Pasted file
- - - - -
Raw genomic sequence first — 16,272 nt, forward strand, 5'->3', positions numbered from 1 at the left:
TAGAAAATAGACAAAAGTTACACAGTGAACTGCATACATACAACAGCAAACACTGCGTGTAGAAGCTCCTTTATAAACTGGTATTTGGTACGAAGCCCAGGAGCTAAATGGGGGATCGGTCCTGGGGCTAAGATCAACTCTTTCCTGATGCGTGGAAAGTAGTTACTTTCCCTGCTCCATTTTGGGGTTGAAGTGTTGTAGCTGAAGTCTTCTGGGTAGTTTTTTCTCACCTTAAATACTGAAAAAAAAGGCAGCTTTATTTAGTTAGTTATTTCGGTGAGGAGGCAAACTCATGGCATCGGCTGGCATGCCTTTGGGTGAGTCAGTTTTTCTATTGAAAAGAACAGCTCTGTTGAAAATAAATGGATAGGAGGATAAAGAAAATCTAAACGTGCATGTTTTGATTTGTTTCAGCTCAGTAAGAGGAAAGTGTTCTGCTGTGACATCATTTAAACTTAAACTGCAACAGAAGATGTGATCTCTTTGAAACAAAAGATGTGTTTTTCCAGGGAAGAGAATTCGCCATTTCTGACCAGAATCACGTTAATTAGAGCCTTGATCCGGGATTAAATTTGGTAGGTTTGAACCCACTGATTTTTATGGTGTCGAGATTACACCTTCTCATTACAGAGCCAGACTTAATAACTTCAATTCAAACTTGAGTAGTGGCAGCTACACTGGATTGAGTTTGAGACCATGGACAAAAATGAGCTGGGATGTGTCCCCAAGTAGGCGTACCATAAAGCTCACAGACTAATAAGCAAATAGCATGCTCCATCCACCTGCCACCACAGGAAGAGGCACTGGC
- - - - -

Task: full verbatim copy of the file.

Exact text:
Raw genomic sequence first — 16,272 nt, forward strand, 5'->3', positions numbered from 1 at the left:
TAGAAAATAGACAAAAGTTACACAGTGAACTGCATACATACAACAGCAAACACTGCGTGTAGAAGCTCCTTTATAAACTGGTATTTGGTACGAAGCCCAGGAGCTAAATGGGGGATCGGTCCTGGGGCTAAGATCAACTCTTTCCTGATGCGTGGAAAGTAGTTACTTTCCCTGCTCCATTTTGGGGTTGAAGTGTTGTAGCTGAAGTCTTCTGGGTAGTTTTTTCTCACCTTAAATACTGAAAAAAAAGGCAGCTTTATTTAGTTAGTTATTTCGGTGAGGAGGCAAACTCATGGCATCGGCTGGCATGCCTTTGGGTGAGTCAGTTTTTCTATTGAAAAGAACAGCTCTGTTGAAAATAAATGGATAGGAGGATAAAGAAAATCTAAACGTGCATGTTTTGATTTGTTTCAGCTCAGTAAGAGGAAAGTGTTCTGCTGTGACATCATTTAAACTTAAACTGCAACAGAAGATGTGATCTCTTTGAAACAAAAGATGTGTTTTTCCAGGGAAGAGAATTCGCCATTTCTGACCAGAATCACGTTAATTAGAGCCTTGATCCGGGATTAAATTTGGTAGGTTTGAACCCACTGATTTTTATGGTGTCGAGATTACACCTTCTCATTACAGAGCCAGACTTAATAACTTCAATTCAAACTTGAGTAGTGGCAGCTACACTGGATTGAGTTTGAGACCATGGACAAAAATGAGCTGGGATGTGTCCCCAAGTAGGCGTACCATAAAGCTCACAGACTAATAAGCAAATAGCATGCTCCATCCACCTGCCACCACAGGAAGAGGCACTGGC